“Political risks may actually be lower as the law plans to forbid Hong Kong from being a base for subversive activities,” he said.


Hong Kong’s national security law is like ‘anti-virus software’, top Beijing official says

Hong Kong’s national security law is like ‘anti-virus software’, top Beijing official says
Brisk business was seen in many money exchanges, a few of which even ran out of US dollar notes as customers rushed to convert Hong Kong dollars ever since Beijing announced the proposed law.

“It is understandable the general public are anxious because they were caught off guard by the news,” Chan said.

“But, instead of capital outflow, we have seen inflow so strong on some occasions that the Monetary Authority had to intervene.”

Money kept pouring into Hong Kong in the past three months from Shanghai and Shenzhen stock markets through stock connect schemes. In May, the transactions accounted for 8.66 per cent of Hong Kong stock market’s turnover, while the figures were 8.17 per cent in April and 9.13 per cent in March.

The inflow of capital was so strong that the city’s central bank, the Hong Kong Monetary Authority, stepped in twice on June 5. In the morning, it spent HK$1 billion buying the US currency. In the afternoon, it bought HK$3.88 billion worth of US dollars to stabilise the exchange rate below HK$7.75000 per US dollar under a peg of the two currencies.

Finance chief Paul Chan says Hong Kong is still the best springboard to the Greater Bay Area. Photo: Nora Tam

Chan said the banking and private wealth management sectors did receive clients’ inquiries for opening bank accounts overseas, but the number of such queries was fewer than those received during the protests last year.

“Even though clients opened bank accounts abroad last year, many did not relocate their capital,” he said.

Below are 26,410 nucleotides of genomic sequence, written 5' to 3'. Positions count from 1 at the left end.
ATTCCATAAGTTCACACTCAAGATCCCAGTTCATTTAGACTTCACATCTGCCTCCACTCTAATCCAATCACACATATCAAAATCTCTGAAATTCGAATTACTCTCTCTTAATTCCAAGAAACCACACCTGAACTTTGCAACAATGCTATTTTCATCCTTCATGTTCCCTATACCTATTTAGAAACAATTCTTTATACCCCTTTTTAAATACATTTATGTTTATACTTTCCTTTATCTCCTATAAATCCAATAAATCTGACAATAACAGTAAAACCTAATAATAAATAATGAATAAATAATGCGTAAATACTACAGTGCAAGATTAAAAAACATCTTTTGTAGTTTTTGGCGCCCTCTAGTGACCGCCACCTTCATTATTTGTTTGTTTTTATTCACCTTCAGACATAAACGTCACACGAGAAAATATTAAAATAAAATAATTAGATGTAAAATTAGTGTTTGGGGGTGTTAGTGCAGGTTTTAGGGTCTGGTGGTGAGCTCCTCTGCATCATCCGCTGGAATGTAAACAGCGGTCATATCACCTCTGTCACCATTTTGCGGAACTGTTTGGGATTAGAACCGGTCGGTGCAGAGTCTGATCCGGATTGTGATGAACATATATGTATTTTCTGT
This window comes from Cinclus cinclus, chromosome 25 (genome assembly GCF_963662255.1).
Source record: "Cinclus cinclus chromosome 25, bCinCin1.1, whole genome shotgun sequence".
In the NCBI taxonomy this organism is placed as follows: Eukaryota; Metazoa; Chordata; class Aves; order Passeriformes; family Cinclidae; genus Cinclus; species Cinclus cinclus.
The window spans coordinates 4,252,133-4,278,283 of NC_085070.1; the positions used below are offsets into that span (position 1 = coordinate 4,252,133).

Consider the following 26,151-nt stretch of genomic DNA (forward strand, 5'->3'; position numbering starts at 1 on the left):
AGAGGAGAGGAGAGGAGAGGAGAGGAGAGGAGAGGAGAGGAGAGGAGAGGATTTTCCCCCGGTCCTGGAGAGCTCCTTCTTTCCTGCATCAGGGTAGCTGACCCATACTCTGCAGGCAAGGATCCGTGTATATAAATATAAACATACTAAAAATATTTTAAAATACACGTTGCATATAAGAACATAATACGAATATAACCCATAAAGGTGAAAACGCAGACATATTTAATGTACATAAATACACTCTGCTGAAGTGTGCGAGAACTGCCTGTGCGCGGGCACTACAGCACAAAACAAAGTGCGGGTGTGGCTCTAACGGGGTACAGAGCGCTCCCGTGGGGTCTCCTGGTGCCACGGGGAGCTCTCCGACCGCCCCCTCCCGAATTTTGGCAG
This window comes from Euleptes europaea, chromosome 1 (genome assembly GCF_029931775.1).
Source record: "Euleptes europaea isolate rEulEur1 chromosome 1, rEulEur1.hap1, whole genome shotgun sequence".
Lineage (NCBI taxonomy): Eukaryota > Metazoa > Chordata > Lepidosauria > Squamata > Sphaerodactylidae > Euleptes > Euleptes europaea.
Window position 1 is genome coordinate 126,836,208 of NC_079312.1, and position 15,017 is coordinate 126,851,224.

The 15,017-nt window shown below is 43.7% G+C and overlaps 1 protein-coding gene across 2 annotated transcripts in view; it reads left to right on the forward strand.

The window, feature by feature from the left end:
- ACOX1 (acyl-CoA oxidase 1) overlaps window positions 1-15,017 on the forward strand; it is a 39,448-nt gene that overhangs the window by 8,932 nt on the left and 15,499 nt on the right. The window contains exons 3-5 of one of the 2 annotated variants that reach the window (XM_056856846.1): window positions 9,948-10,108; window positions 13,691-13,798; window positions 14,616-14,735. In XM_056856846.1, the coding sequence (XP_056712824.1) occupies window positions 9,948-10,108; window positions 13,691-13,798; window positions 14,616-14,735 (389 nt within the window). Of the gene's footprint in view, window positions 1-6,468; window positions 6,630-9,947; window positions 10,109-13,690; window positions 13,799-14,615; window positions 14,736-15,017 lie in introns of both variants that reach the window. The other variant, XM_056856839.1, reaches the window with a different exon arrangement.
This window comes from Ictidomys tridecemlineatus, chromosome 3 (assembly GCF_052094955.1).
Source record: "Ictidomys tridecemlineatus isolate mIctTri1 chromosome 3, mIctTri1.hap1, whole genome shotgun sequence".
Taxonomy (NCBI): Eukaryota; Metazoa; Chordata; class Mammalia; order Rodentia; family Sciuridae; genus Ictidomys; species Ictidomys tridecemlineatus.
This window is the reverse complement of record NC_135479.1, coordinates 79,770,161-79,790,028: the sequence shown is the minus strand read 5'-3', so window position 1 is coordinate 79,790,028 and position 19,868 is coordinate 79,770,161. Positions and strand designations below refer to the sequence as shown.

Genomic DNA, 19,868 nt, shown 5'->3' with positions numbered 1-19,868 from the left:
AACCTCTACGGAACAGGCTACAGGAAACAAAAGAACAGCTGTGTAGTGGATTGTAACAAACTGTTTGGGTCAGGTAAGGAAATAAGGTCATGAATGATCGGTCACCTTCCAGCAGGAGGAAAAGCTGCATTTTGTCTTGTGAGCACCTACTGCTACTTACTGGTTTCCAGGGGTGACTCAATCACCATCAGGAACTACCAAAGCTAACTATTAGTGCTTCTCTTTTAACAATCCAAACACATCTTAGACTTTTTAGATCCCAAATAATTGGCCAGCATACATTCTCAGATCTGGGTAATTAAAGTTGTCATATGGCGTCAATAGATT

He conceded that the social unrest which wracked the city since June last year, had taken a toll on Hong Kong’s stock market in terms of new listings.

Businesses and investors bow to tense political reality in Hong Kong

“Our stock market would have been more vibrant if the social unrest had not taken place,” he said.

“We will attract more companies which are listed overseas to come to Hong Kong for secondary listing.”

Chan said that after the stock exchange reformed its listing regime in 2018 by allowing new economy companies such as those in technology and innovative industries to go public, the bourse wanted to further raise its presence.

He said among Hong Kong’s targets were 150 mainland firms that were listed in the US. For example, US-listed tech giant Alibaba, which picked Hong Kong for its secondary listing last year, became the largest listed company in the city with HK$4.56 trillion market capitalisation. Alibaba owns the South China Morning Post.

“We want to lower the ratio of companies from the traditional economy, which are not exciting,” Chan said.

Of about 2,500 listed companies in the city, most are from traditional industries such as real estate, financial services, trading and manufacturing. Last year, 47 new economy and biotechnology firms were listed on the stock exchange, jumping 46 per cent from a year ago and representing only 25 per cent of the total of 183 new listings.